Wall Street Journal
May 27, 2010
For Frank Lloyd Wright, Japan was a muse and possibly a savior.
The architect's love of ukiyo-e woodblock prints is well-known. But his 1917-22 residence in Japan, where commissions such as the Imperial Hotel helped revive his flagging career, is not so widely documented. Nor is his huge influence upon generations of Japanese architects.
So a tour of Wright's Japan—the place where he regained a foothold on the way to becoming "the greatest American architect of all time" (according to an American Institute of Architects survey)—offers fascinating insight into this eccentric genius.
The Tazaemon Yamamura House near Kobe, built as a summer place for sake brewer Tazaemon Yamamura YODOKO STEEL WORKS
Wright's 1890s Prairie Style homes sparked the first revolution in architecture since the Renaissance, and marked the architect's first golden age. He would go on to design several iconic American buildings—from the 1936 Fallingwater house in Pennsylvania to the spiraling Guggenheim Museum in New York City in 1959. But at the time he arrived in Japan in 1917, the then-50-year-old was a former wunderkind, dragged down by a scandalous affair and tragedy.
The salon of the Yamamura house includes ventilation doors in the upper part of the wall, called the clerestory. The furniture is not by Wright. YODOKO STEEL WORKS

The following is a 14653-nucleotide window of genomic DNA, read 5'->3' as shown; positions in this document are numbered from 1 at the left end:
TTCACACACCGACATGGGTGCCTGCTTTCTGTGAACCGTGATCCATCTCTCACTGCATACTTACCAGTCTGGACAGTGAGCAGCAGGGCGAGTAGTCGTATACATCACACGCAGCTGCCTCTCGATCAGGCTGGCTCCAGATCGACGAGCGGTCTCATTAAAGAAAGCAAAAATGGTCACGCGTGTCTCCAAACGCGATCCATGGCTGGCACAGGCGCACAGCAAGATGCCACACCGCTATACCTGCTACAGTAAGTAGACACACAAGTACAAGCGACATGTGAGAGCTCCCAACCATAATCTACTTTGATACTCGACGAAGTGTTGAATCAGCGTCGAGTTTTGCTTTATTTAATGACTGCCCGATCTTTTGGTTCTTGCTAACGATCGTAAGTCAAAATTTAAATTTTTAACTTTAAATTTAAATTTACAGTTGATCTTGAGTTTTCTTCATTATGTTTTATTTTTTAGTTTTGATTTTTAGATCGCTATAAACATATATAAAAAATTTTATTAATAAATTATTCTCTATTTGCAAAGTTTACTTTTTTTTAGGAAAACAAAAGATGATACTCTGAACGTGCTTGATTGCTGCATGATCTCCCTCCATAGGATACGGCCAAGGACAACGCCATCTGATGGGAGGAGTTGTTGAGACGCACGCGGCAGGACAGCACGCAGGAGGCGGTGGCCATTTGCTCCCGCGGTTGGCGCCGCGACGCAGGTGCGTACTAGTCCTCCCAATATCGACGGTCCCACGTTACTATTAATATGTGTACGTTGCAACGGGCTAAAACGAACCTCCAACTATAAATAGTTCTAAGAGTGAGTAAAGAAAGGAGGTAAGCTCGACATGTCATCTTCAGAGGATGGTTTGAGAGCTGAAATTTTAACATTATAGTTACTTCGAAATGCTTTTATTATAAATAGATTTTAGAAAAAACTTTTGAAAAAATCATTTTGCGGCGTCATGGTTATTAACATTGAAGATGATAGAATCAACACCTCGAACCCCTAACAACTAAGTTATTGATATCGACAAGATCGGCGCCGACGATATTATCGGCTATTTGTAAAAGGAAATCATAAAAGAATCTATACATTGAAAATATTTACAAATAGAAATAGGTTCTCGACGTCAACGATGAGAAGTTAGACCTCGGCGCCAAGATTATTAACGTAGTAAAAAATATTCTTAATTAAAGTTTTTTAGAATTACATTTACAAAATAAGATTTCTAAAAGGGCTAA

His obsession with Japanese prints began before that, in the 1890s. An art form that dates back to the mid-1600s, ukiyo-e or "pictures of the floating world" include images of fashionable courtesans, Kabuki stars, landscapes and everyday life with architectural exteriors and interiors of the day. Wright's collection ultimately became the key to his financial survival—he used the prints as a struggling heir might use the family jewels, to settle his debts in difficult times; he always bought more when he was flush. After his death in 1959, they helped provide the $750,000 his Taliesin Foundation owed the U.S. Internal Revenue Service. But while he called them his "king's ransom," the prints were more important for the inspiration their beauty—and geometry—provided.
"I remember when I first met Japanese prints, I'll never forget it," Wright once said in a filmed interview. "Japanese art had a great influence on my feeling and thinking."